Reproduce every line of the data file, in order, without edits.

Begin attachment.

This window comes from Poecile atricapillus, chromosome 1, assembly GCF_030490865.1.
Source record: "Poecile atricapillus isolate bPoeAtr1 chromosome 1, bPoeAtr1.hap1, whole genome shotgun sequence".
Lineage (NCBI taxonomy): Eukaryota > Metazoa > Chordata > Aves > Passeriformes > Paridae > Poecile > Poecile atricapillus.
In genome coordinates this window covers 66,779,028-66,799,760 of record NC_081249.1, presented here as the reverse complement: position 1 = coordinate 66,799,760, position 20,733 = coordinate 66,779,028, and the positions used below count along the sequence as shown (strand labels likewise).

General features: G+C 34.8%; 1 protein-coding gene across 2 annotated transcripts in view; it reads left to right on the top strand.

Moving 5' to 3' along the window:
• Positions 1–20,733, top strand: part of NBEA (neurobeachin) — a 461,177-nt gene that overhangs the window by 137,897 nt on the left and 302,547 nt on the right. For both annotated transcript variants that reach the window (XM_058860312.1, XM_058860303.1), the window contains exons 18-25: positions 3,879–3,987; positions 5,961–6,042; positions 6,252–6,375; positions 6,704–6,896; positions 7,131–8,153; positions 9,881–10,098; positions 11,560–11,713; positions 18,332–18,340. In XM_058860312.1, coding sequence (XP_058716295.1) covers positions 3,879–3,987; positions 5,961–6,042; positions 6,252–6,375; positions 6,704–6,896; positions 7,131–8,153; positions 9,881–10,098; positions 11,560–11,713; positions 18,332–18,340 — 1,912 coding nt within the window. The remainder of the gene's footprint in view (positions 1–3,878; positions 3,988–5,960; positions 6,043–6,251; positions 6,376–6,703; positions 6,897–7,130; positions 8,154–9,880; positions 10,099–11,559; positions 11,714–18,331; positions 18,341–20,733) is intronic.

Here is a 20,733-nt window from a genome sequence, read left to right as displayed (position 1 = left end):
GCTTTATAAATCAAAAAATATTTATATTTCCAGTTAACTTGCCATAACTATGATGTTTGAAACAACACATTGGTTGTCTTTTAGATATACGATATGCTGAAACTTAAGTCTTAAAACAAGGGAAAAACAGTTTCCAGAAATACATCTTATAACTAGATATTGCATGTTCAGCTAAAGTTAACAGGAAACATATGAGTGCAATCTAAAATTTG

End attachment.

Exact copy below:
This window comes from Poecile atricapillus, chromosome 1, assembly GCF_030490865.1.
Source record: "Poecile atricapillus isolate bPoeAtr1 chromosome 1, bPoeAtr1.hap1, whole genome shotgun sequence".
Lineage (NCBI taxonomy): Eukaryota > Metazoa > Chordata > Aves > Passeriformes > Paridae > Poecile > Poecile atricapillus.
In genome coordinates this window covers 66,779,028-66,799,760 of record NC_081249.1, presented here as the reverse complement: position 1 = coordinate 66,799,760, position 20,733 = coordinate 66,779,028, and the positions used below count along the sequence as shown (strand labels likewise).

General features: G+C 34.8%; 1 protein-coding gene across 2 annotated transcripts in view; it reads left to right on the top strand.

Moving 5' to 3' along the window:
• Positions 1–20,733, top strand: part of NBEA (neurobeachin) — a 461,177-nt gene that overhangs the window by 137,897 nt on the left and 302,547 nt on the right. For both annotated transcript variants that reach the window (XM_058860312.1, XM_058860303.1), the window contains exons 18-25: positions 3,879–3,987; positions 5,961–6,042; positions 6,252–6,375; positions 6,704–6,896; positions 7,131–8,153; positions 9,881–10,098; positions 11,560–11,713; positions 18,332–18,340. In XM_058860312.1, coding sequence (XP_058716295.1) covers positions 3,879–3,987; positions 5,961–6,042; positions 6,252–6,375; positions 6,704–6,896; positions 7,131–8,153; positions 9,881–10,098; positions 11,560–11,713; positions 18,332–18,340 — 1,912 coding nt within the window. The remainder of the gene's footprint in view (positions 1–3,878; positions 3,988–5,960; positions 6,043–6,251; positions 6,376–6,703; positions 6,897–7,130; positions 8,154–9,880; positions 10,099–11,559; positions 11,714–18,331; positions 18,341–20,733) is intronic.

Here is a 20,733-nt window from a genome sequence, read left to right as displayed (position 1 = left end):
GCTTTATAAATCAAAAAATATTTATATTTCCAGTTAACTTGCCATAACTATGATGTTTGAAACAACACATTGGTTGTCTTTTAGATATACGATATGCTGAAACTTAAGTCTTAAAACAAGGGAAAAACAGTTTCCAGAAATACATCTTATAACTAGATATTGCATGTTCAGCTAAAGTTAACAGGAAACATATGAGTGCAATCTAAAATTTG